Marbled Mastery: The Art of Graham Day (June 23–Sept. 30, 2001)—A stunning compilation of works by a marbling master who takes the ancient craft to heights heretofore never seen. Much marbling yields lovely patterns on paper; Day adds his own unique touch to achieve spectacular representational pictures. Organized by the California Center for the Book.

An Uncommon Mission: Father Jerome Tupa Paints the California Missions (June 16–Oct. 14, 2001)—Contemporary paintings (21 oils and 39 watercolors) of all of the California missions by Father Jerome Tupa, a Benedictine monk. His interpretations are unique in that they are powerful contemporary explorations of the architectural remnants of California’s Spanish past by a painter who also happens to be a Catholic priest.

Influence & Identity: Printmaking from Self Help Graphics (March 10–June 3, 2001)—Mural-sized, monosilkscreen prints by Chicano artists inspired by the work of renowned Mexican muralist David Alfaro Siqueiros, long associated with Diego Rivera and Jose Clemente Orozco as Los Tres Grandes, a trio of muralists wielding tremendous impact on the Chicano art movement.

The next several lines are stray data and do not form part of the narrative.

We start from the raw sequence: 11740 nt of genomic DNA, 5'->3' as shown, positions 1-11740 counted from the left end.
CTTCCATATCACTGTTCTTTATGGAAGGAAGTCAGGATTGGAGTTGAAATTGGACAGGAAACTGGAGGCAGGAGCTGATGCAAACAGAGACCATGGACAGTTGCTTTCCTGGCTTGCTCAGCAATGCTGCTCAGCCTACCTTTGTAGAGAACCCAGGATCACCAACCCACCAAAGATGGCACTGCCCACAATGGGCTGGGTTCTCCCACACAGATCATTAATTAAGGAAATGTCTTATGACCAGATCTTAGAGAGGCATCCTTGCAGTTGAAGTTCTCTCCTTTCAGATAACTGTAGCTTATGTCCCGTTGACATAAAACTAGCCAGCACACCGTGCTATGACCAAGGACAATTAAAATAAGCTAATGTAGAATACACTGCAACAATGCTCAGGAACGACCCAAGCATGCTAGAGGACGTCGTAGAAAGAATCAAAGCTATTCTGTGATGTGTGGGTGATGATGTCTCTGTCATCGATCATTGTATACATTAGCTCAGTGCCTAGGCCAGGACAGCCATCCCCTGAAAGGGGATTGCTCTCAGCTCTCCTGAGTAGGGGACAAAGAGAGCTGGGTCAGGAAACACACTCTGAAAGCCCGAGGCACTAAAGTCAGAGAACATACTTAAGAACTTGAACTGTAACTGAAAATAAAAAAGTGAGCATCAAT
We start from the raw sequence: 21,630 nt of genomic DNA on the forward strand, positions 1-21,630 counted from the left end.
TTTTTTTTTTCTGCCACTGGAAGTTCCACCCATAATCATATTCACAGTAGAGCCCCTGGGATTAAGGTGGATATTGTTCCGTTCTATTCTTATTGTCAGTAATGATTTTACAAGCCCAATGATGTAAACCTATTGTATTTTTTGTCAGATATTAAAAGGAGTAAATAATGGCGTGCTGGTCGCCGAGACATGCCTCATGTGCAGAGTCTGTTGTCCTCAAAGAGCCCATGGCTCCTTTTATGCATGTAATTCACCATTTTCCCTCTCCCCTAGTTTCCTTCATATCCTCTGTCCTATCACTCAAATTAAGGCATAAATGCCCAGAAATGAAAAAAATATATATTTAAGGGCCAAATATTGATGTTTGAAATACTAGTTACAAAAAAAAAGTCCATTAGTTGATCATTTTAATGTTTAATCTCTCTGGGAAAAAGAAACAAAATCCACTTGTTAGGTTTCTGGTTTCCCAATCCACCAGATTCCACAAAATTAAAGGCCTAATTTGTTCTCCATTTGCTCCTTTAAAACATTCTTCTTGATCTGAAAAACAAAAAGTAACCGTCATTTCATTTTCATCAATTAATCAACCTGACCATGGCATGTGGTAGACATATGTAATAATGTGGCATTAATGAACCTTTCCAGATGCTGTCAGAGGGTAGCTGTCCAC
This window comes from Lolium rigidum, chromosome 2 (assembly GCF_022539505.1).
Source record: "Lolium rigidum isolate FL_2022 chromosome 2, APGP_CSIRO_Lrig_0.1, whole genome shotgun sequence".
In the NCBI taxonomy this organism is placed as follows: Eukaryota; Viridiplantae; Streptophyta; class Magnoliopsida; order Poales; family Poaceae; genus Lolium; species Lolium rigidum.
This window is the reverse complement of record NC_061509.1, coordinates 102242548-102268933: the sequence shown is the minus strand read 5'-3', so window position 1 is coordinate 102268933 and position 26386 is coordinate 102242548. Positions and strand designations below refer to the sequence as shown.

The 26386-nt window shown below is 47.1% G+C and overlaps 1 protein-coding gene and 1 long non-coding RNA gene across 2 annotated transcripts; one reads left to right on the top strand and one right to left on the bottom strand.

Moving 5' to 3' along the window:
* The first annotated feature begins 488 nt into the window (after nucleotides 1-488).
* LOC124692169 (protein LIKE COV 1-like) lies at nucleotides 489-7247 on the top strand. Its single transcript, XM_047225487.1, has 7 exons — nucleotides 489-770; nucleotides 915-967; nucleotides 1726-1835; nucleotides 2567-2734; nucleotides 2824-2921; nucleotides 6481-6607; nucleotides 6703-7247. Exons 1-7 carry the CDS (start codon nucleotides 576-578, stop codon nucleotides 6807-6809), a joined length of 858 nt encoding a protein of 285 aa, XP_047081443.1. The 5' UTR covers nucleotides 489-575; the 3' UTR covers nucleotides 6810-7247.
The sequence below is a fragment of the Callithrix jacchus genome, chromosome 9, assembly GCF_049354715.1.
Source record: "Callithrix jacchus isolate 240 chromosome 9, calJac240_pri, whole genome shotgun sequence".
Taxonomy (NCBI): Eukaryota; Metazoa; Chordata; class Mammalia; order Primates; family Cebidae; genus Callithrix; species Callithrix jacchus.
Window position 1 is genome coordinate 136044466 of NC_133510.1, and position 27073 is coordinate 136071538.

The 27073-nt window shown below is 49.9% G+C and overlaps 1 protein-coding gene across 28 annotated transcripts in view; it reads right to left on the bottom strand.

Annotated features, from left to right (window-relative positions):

Picture Perfect: Selections from the Gladys English Collection (Dec. 16, 2000–May 27, 2001)—Illustrations from children’s books written by noted authors such as Beatrix Potter and drawn from a collection of donated works from illustrators and publishers now owned by the Los Angeles Public Library and originating from the California Library Association.

A Century of Oz: Selections from The Willard Carroll Collection (Nov. 4, 2000–Feb. 25, 2001)—Drawn from a private collection of over 10,000 pieces to present an unparalleled view of Baum’s beloved creations and including Oz lithography, photography, sheet music, book jackets, stationery, manuscripts, costumes, film props, animation cells, newspaper rotogravure, greeting cards, Halloween masks, theater programs, contracts, maps, advertising fliers, games, toys, puzzles, dolls, and other memorabilia gathered worldwide.

Skeletons at the Feast: Prints of Jose Guadalupe Posada (Oct. 7–Dec. 2, 2000)—Well-known illustrations of calaveras (live and characterized skeletons) by the first important Mexican artist of the 20th century, Jose Guadalupe Posada (1852–1913), who inspired the work of revolutionary muralists Diego Rivera, Jose Clemente Orozco, and David Alfaro Siqueiros. Also included were his corridos (popular ballads), ejemplos (didactic poems), and posters promoting bull fights, theatre and circus performances. Drawn from the L.A.-based Elias Nahmias/Ann Chamberlin Posada Collection.